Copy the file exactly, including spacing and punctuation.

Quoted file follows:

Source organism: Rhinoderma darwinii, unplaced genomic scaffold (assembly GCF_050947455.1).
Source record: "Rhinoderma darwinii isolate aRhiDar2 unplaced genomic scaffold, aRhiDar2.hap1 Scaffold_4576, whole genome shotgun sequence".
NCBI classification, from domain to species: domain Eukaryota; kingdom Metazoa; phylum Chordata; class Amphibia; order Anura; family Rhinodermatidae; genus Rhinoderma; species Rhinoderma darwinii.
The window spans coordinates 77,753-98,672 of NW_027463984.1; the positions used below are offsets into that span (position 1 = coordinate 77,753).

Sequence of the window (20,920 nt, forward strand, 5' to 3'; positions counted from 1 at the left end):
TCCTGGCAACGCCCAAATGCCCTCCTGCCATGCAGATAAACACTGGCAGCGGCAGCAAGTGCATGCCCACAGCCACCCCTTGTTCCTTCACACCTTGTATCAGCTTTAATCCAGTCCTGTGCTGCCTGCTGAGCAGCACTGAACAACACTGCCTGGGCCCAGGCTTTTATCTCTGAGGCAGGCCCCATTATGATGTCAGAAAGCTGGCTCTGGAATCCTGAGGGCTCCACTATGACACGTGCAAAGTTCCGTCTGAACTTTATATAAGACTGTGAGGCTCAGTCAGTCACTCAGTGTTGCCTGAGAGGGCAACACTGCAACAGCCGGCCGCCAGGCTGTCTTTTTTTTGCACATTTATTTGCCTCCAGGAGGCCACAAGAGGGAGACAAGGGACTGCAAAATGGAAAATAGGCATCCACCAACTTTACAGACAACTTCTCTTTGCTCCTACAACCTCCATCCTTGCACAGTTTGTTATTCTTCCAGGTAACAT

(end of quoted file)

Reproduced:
Source organism: Rhinoderma darwinii, unplaced genomic scaffold (assembly GCF_050947455.1).
Source record: "Rhinoderma darwinii isolate aRhiDar2 unplaced genomic scaffold, aRhiDar2.hap1 Scaffold_4576, whole genome shotgun sequence".
NCBI classification, from domain to species: domain Eukaryota; kingdom Metazoa; phylum Chordata; class Amphibia; order Anura; family Rhinodermatidae; genus Rhinoderma; species Rhinoderma darwinii.
The window spans coordinates 77,753-98,672 of NW_027463984.1; the positions used below are offsets into that span (position 1 = coordinate 77,753).

Sequence of the window (20,920 nt, forward strand, 5' to 3'; positions counted from 1 at the left end):
TCCTGGCAACGCCCAAATGCCCTCCTGCCATGCAGATAAACACTGGCAGCGGCAGCAAGTGCATGCCCACAGCCACCCCTTGTTCCTTCACACCTTGTATCAGCTTTAATCCAGTCCTGTGCTGCCTGCTGAGCAGCACTGAACAACACTGCCTGGGCCCAGGCTTTTATCTCTGAGGCAGGCCCCATTATGATGTCAGAAAGCTGGCTCTGGAATCCTGAGGGCTCCACTATGACACGTGCAAAGTTCCGTCTGAACTTTATATAAGACTGTGAGGCTCAGTCAGTCACTCAGTGTTGCCTGAGAGGGCAACACTGCAACAGCCGGCCGCCAGGCTGTCTTTTTTTTGCACATTTATTTGCCTCCAGGAGGCCACAAGAGGGAGACAAGGGACTGCAAAATGGAAAATAGGCATCCACCAACTTTACAGACAACTTCTCTTTGCTCCTACAACCTCCATCCTTGCACAGTTTGTTATTCTTCCAGGTAACAT